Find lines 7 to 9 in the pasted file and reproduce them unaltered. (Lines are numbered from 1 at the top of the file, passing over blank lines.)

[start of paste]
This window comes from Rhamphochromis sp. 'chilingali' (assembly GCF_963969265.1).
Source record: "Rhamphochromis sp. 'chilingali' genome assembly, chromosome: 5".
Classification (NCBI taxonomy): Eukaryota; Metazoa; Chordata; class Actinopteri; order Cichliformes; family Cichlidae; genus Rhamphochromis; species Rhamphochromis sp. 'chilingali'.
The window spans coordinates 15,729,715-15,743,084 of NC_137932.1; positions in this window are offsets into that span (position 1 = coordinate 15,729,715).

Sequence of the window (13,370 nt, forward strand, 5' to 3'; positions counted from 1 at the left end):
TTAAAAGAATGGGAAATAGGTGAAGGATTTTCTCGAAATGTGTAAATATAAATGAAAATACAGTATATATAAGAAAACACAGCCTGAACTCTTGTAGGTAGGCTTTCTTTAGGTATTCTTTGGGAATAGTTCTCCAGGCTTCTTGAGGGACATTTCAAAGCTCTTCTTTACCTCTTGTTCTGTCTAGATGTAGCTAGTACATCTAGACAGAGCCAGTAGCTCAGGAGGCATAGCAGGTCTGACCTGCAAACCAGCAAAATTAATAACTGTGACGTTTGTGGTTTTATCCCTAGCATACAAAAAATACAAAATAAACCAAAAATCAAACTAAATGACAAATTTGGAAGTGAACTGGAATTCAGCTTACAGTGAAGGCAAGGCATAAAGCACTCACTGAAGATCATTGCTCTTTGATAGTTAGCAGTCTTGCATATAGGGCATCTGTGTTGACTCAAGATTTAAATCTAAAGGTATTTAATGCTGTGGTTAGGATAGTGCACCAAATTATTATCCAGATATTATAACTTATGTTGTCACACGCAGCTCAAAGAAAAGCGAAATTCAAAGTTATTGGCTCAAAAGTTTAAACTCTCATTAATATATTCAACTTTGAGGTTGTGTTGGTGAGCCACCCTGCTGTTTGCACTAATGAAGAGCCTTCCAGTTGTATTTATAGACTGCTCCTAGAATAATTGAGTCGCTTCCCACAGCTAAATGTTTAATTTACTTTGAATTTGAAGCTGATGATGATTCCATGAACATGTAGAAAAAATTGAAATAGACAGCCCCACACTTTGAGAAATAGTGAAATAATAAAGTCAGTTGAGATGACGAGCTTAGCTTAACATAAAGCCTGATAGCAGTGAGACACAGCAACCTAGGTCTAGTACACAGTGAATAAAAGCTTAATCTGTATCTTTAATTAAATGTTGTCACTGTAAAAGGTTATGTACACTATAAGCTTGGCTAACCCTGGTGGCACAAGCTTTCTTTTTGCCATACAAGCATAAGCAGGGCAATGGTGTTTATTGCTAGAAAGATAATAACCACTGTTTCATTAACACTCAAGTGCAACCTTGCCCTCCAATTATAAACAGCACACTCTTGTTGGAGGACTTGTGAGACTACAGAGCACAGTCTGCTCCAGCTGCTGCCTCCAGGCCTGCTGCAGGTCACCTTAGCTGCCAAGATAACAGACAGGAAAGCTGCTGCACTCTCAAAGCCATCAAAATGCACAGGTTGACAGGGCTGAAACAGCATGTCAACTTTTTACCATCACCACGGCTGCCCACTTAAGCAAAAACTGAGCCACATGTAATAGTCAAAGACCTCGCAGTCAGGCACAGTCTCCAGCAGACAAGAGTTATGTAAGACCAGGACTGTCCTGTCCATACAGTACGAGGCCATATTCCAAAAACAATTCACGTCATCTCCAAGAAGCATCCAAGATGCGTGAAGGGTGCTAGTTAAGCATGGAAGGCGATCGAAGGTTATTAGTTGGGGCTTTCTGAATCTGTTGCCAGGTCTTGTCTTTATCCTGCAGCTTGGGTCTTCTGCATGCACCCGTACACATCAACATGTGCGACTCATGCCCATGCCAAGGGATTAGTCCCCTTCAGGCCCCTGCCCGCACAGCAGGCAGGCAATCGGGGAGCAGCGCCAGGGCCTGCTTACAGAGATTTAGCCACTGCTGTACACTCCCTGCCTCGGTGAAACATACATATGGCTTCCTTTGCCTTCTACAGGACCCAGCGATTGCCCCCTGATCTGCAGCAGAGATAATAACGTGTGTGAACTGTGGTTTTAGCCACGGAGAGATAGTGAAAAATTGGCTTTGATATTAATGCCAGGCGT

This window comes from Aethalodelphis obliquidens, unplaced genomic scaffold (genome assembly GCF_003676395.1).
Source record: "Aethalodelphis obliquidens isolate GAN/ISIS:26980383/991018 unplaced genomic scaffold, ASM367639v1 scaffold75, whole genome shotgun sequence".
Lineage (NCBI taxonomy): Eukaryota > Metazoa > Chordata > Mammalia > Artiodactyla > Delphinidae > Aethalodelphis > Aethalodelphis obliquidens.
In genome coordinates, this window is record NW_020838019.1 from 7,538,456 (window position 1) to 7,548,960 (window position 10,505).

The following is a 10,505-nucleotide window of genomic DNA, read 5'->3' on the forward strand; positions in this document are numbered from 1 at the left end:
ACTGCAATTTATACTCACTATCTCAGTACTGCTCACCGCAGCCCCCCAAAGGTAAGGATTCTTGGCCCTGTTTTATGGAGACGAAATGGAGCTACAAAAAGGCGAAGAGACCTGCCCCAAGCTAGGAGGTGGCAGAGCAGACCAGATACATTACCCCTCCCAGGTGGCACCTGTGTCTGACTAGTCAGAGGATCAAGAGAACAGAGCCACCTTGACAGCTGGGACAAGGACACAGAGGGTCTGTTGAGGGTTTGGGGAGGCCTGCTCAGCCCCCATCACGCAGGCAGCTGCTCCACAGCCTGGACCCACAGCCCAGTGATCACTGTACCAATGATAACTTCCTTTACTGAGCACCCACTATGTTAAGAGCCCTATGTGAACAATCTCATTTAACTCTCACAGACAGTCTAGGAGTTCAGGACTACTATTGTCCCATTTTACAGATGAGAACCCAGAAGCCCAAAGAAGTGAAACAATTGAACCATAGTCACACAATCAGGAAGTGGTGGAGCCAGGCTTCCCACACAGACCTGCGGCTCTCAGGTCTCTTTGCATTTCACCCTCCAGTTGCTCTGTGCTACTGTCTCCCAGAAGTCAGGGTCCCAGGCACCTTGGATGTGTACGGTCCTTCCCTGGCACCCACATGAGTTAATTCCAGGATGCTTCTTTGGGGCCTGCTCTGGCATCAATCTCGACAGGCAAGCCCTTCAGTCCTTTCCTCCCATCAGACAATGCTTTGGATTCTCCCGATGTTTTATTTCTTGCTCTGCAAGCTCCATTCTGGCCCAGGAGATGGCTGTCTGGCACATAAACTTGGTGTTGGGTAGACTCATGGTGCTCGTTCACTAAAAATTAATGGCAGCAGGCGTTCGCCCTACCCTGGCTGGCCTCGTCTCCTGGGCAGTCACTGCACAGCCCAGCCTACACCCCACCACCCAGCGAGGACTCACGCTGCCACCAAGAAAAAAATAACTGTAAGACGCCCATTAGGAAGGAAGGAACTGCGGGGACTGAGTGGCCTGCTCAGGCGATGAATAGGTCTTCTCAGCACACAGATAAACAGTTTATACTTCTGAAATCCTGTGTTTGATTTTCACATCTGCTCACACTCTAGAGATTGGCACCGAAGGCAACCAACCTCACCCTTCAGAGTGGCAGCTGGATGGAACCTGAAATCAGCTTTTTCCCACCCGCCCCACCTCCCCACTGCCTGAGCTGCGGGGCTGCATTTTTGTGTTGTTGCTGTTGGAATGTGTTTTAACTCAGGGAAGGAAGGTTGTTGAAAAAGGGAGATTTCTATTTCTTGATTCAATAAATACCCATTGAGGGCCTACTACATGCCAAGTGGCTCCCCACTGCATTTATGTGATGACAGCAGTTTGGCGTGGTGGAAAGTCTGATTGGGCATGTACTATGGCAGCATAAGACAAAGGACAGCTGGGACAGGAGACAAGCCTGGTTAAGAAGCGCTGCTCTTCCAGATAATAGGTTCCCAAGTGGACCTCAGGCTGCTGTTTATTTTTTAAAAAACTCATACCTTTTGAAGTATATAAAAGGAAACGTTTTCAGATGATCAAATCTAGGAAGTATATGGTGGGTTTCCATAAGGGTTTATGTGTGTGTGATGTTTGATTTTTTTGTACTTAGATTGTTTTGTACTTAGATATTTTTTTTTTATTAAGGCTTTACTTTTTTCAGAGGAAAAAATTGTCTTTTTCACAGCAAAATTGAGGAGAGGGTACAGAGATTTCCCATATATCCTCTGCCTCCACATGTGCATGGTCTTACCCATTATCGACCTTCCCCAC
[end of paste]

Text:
This window comes from Aethalodelphis obliquidens, unplaced genomic scaffold (genome assembly GCF_003676395.1).
Source record: "Aethalodelphis obliquidens isolate GAN/ISIS:26980383/991018 unplaced genomic scaffold, ASM367639v1 scaffold75, whole genome shotgun sequence".
Lineage (NCBI taxonomy): Eukaryota > Metazoa > Chordata > Mammalia > Artiodactyla > Delphinidae > Aethalodelphis > Aethalodelphis obliquidens.